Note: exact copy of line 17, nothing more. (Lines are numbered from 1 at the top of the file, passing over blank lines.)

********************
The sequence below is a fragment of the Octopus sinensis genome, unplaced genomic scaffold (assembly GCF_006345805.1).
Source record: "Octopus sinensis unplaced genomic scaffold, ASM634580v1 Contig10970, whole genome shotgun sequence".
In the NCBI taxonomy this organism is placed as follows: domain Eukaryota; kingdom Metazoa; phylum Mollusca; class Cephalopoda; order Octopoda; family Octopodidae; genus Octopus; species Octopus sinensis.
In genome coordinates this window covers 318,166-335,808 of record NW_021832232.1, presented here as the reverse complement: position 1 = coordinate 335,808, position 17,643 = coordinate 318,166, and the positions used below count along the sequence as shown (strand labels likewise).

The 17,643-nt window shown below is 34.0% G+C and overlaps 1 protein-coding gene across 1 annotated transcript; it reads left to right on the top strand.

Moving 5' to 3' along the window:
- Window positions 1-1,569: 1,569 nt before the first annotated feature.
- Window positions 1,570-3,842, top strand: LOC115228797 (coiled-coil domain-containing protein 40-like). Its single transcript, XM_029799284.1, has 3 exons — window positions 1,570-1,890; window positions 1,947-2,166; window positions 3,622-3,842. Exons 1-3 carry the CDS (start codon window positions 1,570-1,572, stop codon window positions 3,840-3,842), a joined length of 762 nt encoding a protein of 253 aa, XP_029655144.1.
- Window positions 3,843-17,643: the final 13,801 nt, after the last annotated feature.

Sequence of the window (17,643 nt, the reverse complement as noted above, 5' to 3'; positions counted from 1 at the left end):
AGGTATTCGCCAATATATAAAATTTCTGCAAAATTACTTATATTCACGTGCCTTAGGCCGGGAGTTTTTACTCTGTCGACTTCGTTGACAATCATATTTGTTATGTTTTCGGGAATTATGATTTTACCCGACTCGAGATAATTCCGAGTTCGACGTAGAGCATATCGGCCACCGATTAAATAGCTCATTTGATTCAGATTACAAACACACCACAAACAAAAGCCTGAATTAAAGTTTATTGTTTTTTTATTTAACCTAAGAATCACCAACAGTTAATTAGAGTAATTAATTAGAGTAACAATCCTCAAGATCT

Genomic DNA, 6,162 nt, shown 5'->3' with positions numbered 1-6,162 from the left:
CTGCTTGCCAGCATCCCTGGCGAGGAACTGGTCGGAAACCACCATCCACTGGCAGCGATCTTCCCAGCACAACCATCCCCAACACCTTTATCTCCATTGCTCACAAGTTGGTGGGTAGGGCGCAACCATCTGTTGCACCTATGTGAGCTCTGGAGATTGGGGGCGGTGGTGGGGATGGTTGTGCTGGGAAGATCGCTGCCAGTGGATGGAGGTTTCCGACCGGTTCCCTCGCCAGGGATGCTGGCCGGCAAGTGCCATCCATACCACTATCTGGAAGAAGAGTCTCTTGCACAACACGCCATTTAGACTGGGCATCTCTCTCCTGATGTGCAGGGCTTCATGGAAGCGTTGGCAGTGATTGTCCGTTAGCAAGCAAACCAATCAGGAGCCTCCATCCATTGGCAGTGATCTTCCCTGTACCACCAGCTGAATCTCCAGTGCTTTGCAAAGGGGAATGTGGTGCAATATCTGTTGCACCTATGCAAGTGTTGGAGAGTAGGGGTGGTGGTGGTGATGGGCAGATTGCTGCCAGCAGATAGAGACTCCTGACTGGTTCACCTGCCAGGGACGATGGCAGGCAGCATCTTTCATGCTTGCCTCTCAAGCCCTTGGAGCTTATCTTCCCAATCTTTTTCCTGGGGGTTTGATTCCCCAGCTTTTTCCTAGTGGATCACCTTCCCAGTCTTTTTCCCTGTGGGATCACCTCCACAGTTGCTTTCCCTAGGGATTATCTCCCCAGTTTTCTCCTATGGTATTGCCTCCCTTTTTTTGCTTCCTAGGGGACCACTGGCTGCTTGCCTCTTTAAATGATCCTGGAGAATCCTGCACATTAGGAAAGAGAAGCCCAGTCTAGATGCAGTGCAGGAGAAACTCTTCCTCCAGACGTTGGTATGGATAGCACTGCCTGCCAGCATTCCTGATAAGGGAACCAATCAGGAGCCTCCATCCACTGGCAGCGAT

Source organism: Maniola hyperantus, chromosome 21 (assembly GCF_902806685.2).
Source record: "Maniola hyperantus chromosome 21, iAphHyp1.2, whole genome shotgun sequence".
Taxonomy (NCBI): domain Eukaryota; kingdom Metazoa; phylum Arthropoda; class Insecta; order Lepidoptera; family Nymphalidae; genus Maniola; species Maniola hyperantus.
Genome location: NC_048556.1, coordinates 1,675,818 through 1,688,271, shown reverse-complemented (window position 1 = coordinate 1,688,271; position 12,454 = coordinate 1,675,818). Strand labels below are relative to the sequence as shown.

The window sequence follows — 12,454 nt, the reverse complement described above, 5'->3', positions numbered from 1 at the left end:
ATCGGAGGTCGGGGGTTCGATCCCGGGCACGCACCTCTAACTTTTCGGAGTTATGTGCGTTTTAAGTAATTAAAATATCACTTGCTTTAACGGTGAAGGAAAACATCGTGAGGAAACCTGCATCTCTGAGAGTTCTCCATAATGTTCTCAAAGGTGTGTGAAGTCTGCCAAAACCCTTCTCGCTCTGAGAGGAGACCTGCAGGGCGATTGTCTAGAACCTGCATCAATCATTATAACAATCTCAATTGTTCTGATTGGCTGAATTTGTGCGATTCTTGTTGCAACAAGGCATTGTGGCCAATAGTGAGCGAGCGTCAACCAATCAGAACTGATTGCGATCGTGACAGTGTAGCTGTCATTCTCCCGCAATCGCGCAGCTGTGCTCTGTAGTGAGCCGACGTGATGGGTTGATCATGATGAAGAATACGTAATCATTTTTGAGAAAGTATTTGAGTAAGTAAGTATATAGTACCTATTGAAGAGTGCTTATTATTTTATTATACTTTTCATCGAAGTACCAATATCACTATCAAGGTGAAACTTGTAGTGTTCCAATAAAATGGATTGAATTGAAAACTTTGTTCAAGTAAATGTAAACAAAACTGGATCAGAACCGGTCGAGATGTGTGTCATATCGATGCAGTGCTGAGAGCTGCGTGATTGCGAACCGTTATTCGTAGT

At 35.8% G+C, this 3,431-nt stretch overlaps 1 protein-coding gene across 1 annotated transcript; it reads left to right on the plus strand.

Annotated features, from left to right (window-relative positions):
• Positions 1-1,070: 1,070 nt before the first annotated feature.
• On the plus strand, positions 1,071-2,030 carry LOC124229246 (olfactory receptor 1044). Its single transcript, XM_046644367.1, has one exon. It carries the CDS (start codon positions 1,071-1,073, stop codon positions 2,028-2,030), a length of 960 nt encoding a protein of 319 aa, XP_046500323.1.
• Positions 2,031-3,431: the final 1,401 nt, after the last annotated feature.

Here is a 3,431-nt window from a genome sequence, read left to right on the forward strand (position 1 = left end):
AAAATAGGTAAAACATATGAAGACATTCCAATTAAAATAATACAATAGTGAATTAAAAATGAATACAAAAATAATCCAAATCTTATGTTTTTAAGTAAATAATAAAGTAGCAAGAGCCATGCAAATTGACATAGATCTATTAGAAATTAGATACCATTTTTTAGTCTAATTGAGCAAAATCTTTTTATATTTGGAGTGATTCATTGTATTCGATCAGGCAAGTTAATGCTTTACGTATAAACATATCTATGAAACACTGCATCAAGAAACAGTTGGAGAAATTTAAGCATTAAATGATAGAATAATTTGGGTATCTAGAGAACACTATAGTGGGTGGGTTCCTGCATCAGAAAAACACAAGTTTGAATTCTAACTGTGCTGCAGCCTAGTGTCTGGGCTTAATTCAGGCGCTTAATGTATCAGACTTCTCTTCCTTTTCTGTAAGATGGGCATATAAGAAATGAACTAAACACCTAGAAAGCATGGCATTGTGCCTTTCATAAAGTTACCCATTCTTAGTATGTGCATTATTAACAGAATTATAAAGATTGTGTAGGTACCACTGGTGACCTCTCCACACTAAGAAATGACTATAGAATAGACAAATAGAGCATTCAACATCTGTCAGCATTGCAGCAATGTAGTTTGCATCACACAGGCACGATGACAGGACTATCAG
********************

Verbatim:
Genome location: NC_048556.1, coordinates 1,675,818 through 1,688,271, shown reverse-complemented (window position 1 = coordinate 1,688,271; position 12,454 = coordinate 1,675,818). Strand labels below are relative to the sequence as shown.